# Real Polynomial Function is Continuous

## Theorem

A (real) polynomial function is continuous at every point.

Thus a (real) polynomial function is continuous on every interval of $\R$.

## Proof 1

Let $f_n$ be an arbitrary real polynomial function of degree $n$.

The proof proceeds by induction.

For all $n \in \Z_{\ge 0}$, let $\map P n$ be the proposition:

- $f_n$ is continuous on $\R$.

$\map P 0$ is the case $f_0$, where $f_0$ is of zero degree.

Such a real polynomial function is a constant function.

It follows from Constant Real Function is Continuous that $f_0$ is continuous on $\R$.

Thus $\map P 0$ is seen to hold.

### Basis for the Induction

$\map P 1$ is the case:

- $f_1$ is continuous on $\R$.

Such a real polynomial function is a linear function.

Thus $\map P 1$ is seen to hold.

This is the basis for the induction.

### Induction Hypothesis

Now it needs to be shown that if $\map P k$ is true, where $k \ge 1$, then it logically follows that $\map P {k + 1}$ is true.

So this is the induction hypothesis:

- An arbitrary real polynomial function of degree $k$ is continuous on $\R$

from which it is to be shown that:

- An arbitrary real polynomial function of degree $k + 1$ is continuous on $\R$.

### Induction Step

This is the induction step:

- $\forall x \in \R: \map {f_{k + 1} } x = a_{k + 1} x^{k + 1} + \map {f_k} x$

for some real polynomial function of degree $k$, where $a_{k + 1} \in \R$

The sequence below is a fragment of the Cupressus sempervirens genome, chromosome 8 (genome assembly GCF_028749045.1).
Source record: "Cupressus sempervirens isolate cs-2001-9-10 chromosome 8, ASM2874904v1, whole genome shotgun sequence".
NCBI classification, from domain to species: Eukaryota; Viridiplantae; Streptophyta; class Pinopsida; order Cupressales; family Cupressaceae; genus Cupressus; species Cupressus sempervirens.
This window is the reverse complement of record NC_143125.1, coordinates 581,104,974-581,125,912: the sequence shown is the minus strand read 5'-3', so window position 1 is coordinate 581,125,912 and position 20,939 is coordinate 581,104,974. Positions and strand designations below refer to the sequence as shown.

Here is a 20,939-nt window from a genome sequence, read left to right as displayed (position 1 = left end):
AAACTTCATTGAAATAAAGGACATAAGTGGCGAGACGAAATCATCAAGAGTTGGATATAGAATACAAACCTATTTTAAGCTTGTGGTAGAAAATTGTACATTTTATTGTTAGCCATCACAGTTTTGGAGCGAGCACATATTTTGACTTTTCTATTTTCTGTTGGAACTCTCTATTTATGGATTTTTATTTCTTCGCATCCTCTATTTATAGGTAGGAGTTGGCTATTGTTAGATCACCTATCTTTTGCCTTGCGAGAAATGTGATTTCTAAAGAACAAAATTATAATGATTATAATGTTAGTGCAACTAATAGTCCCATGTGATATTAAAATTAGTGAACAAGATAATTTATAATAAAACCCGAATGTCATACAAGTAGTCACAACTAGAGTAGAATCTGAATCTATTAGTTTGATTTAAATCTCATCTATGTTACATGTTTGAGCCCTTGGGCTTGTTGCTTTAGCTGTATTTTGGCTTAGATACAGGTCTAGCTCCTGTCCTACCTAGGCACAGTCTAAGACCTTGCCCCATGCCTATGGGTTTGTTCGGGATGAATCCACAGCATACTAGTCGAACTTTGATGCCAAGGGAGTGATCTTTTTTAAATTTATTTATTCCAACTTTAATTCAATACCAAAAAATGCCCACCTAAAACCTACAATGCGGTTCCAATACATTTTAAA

From the induction hypothesis $f_k$ is continuous on $\R$.

From Real Power Function for Positive Integer Power is Continuousâ€Ž, the real function $x \mapsto x^{k + 1}$ is continuous.

Hence from the Combined Sum Rule for Continuous Real Functions:

- $f_{k + 1}$ is continuous.

So $\map P k \implies \map P {k + 1}$ and the result follows by the Principle of Mathematical Induction.

Therefore:

- $\forall n \in \Z_{\ge 0}: f_n$ is continuous on $\R$.

$\blacksquare$

## Proof 2

From Linear Function is Continuousâ€Ž, setting $\alpha = 1$ and $\beta = 0$, we have that:

- $\ds \lim_{x \mathop \to c} x = c$

Repeated application of the Product Rule for Limits of Real Functions shows us that:

- $\ds \forall k \in \N: \lim_{x \mathop \to c} x^k = c^k$

Now let $\map P x = a_n x^N + a_{n - 1} x^{n - 1} + \cdots + a_1 x + a_0$.

By repeated application of the Combined Sum Rule for Limits of Real Functions, we find that:

- $\ds \lim_{x \mathop \to c} \map P x = \map P c$

So whatever value we choose for $c$, we have that $\map P x$ is continuous at $c$.

From the definition of continuity on an interval, the second assertion follows.

$\blacksquare$

## Sources

- 1975: W.A. Sutherland:
*Introduction to Metric and Topological Spaces*... (previous) ... (next): $1$: Review of some real analysis: $\S 1.4$: Continuity - 1977: K.G. Binmore:
*Mathematical Analysis: A Straightforward Approach*... (previous) ... (next): $\S 9.2$ - 1998: David Nelson:
*The Penguin Dictionary of Mathematics*(2nd ed.) ... (previous) ... (next):**continuous function (continuous mapping)** - 2008: David Nelson:
*The Penguin Dictionary of Mathematics*(4th ed.) ... (previous) ... (next):**continuous function (continuous mapping, continuous map)** - 2014: Christopher Clapham and James Nicholson:
*The Concise Oxford Dictionary of Mathematics*(5th ed.) ... (previous) ... (next):**continuous function**(v)